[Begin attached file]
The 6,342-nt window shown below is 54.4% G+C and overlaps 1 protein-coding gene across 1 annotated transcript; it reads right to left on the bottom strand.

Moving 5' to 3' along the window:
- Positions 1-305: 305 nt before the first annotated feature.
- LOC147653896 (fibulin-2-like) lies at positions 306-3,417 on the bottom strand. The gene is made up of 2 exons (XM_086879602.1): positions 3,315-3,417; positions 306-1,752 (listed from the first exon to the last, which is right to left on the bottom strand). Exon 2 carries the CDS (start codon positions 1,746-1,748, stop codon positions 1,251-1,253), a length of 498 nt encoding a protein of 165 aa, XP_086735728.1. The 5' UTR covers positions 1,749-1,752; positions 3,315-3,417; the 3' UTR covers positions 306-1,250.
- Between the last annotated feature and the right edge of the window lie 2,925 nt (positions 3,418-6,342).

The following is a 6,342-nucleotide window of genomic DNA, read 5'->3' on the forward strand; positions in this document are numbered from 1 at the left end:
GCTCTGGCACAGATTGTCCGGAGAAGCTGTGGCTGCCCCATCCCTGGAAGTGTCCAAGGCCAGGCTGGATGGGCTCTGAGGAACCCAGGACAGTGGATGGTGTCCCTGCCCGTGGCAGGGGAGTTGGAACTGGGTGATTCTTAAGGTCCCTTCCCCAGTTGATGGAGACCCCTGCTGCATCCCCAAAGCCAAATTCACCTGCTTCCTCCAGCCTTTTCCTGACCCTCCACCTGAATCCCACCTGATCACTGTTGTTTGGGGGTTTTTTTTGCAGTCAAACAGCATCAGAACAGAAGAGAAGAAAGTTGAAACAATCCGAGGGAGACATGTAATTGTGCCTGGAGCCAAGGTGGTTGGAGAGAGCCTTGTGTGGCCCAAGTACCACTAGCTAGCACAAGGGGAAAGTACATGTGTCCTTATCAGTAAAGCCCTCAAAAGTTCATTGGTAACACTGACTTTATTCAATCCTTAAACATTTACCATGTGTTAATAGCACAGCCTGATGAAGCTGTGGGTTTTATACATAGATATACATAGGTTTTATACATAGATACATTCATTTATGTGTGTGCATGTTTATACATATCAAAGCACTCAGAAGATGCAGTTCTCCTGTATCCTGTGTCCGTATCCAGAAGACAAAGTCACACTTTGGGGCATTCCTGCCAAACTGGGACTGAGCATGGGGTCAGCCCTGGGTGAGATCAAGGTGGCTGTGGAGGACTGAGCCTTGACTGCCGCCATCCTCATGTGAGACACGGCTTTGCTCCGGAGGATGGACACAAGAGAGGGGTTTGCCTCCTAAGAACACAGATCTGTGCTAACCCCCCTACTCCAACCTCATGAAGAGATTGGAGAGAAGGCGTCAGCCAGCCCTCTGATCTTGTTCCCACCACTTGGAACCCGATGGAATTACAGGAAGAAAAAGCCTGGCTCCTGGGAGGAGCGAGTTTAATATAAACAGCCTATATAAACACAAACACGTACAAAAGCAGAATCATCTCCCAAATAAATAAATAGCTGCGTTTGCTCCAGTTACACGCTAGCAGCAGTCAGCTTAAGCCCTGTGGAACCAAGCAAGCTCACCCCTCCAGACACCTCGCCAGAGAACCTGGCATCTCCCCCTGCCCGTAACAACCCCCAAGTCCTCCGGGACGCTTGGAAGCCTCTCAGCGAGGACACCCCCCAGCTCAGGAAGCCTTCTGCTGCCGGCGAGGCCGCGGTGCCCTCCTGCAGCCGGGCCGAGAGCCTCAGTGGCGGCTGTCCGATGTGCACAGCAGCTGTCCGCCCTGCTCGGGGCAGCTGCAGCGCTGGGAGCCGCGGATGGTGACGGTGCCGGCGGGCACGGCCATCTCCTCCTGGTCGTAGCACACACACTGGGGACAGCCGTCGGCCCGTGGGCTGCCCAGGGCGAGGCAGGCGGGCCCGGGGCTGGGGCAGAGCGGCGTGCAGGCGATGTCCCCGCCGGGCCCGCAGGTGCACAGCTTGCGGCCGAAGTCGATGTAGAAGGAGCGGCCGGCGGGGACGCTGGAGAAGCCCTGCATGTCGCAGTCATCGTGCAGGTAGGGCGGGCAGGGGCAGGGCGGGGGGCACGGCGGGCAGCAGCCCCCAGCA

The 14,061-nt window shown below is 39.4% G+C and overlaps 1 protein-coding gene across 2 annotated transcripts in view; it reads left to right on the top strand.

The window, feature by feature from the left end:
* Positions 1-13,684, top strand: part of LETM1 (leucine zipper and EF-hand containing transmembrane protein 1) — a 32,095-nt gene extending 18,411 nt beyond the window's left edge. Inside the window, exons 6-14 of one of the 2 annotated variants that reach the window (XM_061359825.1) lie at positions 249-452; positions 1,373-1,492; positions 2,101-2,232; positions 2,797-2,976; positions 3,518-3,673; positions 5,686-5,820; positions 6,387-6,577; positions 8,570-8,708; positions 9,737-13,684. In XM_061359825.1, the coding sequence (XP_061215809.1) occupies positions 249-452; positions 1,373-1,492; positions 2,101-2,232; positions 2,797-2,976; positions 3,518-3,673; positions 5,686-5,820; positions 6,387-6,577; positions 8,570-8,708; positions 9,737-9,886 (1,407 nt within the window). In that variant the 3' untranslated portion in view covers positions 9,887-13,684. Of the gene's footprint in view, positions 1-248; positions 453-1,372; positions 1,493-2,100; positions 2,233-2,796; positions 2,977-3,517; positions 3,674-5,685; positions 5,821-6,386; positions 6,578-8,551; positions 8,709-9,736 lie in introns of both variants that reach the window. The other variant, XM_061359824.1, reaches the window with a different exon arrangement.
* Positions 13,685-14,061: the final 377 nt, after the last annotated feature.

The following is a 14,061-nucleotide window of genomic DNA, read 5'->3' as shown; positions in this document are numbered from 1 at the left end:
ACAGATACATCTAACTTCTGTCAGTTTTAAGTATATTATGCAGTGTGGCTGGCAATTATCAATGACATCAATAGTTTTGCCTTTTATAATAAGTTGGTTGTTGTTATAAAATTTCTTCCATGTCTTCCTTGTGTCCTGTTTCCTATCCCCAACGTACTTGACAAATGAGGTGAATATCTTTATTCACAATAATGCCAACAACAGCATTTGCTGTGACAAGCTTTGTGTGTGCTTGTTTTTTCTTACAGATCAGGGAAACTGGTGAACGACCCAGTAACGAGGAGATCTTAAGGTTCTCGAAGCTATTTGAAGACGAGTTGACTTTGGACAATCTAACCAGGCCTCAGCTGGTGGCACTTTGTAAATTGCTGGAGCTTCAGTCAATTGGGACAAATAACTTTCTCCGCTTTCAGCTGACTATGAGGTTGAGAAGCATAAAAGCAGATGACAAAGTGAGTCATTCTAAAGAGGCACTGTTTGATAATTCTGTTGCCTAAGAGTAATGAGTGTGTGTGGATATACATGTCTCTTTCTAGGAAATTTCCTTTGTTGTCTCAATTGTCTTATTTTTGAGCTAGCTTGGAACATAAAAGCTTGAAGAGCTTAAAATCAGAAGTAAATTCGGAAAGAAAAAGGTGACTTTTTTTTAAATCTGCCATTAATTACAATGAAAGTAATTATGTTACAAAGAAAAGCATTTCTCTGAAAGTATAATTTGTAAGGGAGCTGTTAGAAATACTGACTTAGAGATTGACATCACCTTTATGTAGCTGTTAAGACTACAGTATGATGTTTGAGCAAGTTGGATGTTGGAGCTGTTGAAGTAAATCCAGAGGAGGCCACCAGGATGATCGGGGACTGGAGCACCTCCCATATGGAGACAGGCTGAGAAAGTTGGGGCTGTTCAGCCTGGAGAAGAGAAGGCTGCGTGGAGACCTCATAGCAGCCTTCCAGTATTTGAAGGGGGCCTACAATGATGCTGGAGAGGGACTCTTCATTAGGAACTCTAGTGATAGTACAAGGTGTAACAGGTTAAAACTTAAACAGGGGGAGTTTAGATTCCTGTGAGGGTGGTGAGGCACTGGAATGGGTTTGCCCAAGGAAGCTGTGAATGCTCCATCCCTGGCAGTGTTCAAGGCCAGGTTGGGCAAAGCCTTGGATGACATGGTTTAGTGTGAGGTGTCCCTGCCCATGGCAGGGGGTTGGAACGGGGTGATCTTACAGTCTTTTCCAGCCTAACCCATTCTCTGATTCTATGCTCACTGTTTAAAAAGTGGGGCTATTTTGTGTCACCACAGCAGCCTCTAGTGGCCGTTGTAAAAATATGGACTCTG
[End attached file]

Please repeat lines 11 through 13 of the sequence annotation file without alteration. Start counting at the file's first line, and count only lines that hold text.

* Positions 13,685-14,061: the final 377 nt, after the last annotated feature.

The following is a 14,061-nucleotide window of genomic DNA, read 5'->3' as shown; positions in this document are numbered from 1 at the left end:
ACAGATACATCTAACTTCTGTCAGTTTTAAGTATATTATGCAGTGTGGCTGGCAATTATCAATGACATCAATAGTTTTGCCTTTTATAATAAGTTGGTTGTTGTTATAAAATTTCTTCCATGTCTTCCTTGTGTCCTGTTTCCTATCCCCAACGTACTTGACAAATGAGGTGAATATCTTTATTCACAATAATGCCAACAACAGCATTTGCTGTGACAAGCTTTGTGTGTGCTTGTTTTTTCTTACAGATCAGGGAAACTGGTGAACGACCCAGTAACGAGGAGATCTTAAGGTTCTCGAAGCTATTTGAAGACGAGTTGACTTTGGACAATCTAACCAGGCCTCAGCTGGTGGCACTTTGTAAATTGCTGGAGCTTCAGTCAATTGGGACAAATAACTTTCTCCGCTTTCAGCTGACTATGAGGTTGAGAAGCATAAAAGCAGATGACAAAGTGAGTCATTCTAAAGAGGCACTGTTTGATAATTCTGTTGCCTAAGAGTAATGAGTGTGTGTGGATATACATGTCTCTTTCTAGGAAATTTCCTTTGTTGTCTCAATTGTCTTATTTTTGAGCTAGCTTGGAACATAAAAGCTTGAAGAGCTTAAAATCAGAAGTAAATTCGGAAAGAAAAAGGTGACTTTTTTTTAAATCTGCCATTAATTACAATGAAAGTAATTATGTTACAAAGAAAAGCATTTCTCTGAAAGTATAATTTGTAAGGGAGCTGTTAGAAATACTGACTTAGAGATTGACATCACCTTTATGTAGCTGTTAAGACTACAGTATGATGTTTGAGCAAGTTGGATGTTGGAGCTGTTGAAGTAAATCCAGAGGAGGCCACCAGGATGATCGGGGACTGGAGCACCTCCCATATGGAGACAGGCTGAGAAAGTTGGGGCTGTTCAGCCTGGAGAAGAGAAGGCTGCGTGGAGACCTCATAGCAGCCTTCCAGTATTTGAAGGGGGCCTACAATGATGCTGGAGAGGGACTCTTCATTAGGAACTCTAGTGATAGTACAAGGTGTAACAGGTTAAAACTTAAACAGGGGGAGTTTAGATTCCTGTGAGGGTGGTGAGGCACTGGAATGGGTTTGCCCAAGGAAGCTGTGAATGCTCCATCCCTGGCAGTGTTCAAGGCCAGGTTGGGCAAAGCCTTGGATGACATGGTTTAGTGTGAGGTGTCCCTGCCCATGGCAGGGGGTTGGAACGGGGTGATCTTACAGTCTTTTCCAGCCTAACCCATTCTCTGATTCTATGCTCACTGTTTAAAAAGTGGGGCTATTTTGTGTCACCACAGCAGCCTCTAGTGGCCGTTGTAAAAATATGGACTCTG